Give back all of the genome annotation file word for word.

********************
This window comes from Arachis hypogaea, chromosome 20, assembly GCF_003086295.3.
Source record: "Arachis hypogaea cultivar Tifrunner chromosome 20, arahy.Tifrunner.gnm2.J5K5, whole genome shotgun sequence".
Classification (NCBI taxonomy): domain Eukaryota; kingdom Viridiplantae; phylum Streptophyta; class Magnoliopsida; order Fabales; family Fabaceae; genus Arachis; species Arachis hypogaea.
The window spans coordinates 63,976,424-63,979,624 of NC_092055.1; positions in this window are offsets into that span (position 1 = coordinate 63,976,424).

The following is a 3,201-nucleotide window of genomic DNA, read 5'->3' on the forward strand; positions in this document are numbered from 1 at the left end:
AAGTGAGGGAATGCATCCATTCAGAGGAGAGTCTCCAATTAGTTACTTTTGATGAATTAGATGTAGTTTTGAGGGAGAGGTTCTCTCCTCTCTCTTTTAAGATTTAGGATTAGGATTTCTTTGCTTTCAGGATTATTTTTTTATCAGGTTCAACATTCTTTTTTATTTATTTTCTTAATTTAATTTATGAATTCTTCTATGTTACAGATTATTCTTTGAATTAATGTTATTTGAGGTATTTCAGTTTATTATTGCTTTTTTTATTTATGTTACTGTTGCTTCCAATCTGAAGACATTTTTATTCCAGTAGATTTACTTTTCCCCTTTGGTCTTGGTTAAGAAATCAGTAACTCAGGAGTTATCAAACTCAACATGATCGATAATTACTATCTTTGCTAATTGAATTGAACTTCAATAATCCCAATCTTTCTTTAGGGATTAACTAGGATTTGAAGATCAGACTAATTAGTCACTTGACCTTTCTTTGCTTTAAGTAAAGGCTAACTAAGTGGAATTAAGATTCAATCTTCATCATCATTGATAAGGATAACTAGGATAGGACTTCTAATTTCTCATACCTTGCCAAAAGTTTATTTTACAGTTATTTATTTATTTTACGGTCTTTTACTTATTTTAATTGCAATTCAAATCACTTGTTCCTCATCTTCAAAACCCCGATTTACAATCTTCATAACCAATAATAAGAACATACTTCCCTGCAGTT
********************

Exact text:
This window comes from Arachis hypogaea, chromosome 20, assembly GCF_003086295.3.
Source record: "Arachis hypogaea cultivar Tifrunner chromosome 20, arahy.Tifrunner.gnm2.J5K5, whole genome shotgun sequence".
Classification (NCBI taxonomy): domain Eukaryota; kingdom Viridiplantae; phylum Streptophyta; class Magnoliopsida; order Fabales; family Fabaceae; genus Arachis; species Arachis hypogaea.
The window spans coordinates 63,976,424-63,979,624 of NC_092055.1; positions in this window are offsets into that span (position 1 = coordinate 63,976,424).

The following is a 3,201-nucleotide window of genomic DNA, read 5'->3' on the forward strand; positions in this document are numbered from 1 at the left end:
AAGTGAGGGAATGCATCCATTCAGAGGAGAGTCTCCAATTAGTTACTTTTGATGAATTAGATGTAGTTTTGAGGGAGAGGTTCTCTCCTCTCTCTTTTAAGATTTAGGATTAGGATTTCTTTGCTTTCAGGATTATTTTTTTATCAGGTTCAACATTCTTTTTTATTTATTTTCTTAATTTAATTTATGAATTCTTCTATGTTACAGATTATTCTTTGAATTAATGTTATTTGAGGTATTTCAGTTTATTATTGCTTTTTTTATTTATGTTACTGTTGCTTCCAATCTGAAGACATTTTTATTCCAGTAGATTTACTTTTCCCCTTTGGTCTTGGTTAAGAAATCAGTAACTCAGGAGTTATCAAACTCAACATGATCGATAATTACTATCTTTGCTAATTGAATTGAACTTCAATAATCCCAATCTTTCTTTAGGGATTAACTAGGATTTGAAGATCAGACTAATTAGTCACTTGACCTTTCTTTGCTTTAAGTAAAGGCTAACTAAGTGGAATTAAGATTCAATCTTCATCATCATTGATAAGGATAACTAGGATAGGACTTCTAATTTCTCATACCTTGCCAAAAGTTTATTTTACAGTTATTTATTTATTTTACGGTCTTTTACTTATTTTAATTGCAATTCAAATCACTTGTTCCTCATCTTCAAAACCCCGATTTACAATCTTCATAACCAATAATAAGAACATACTTCCCTGCAGTT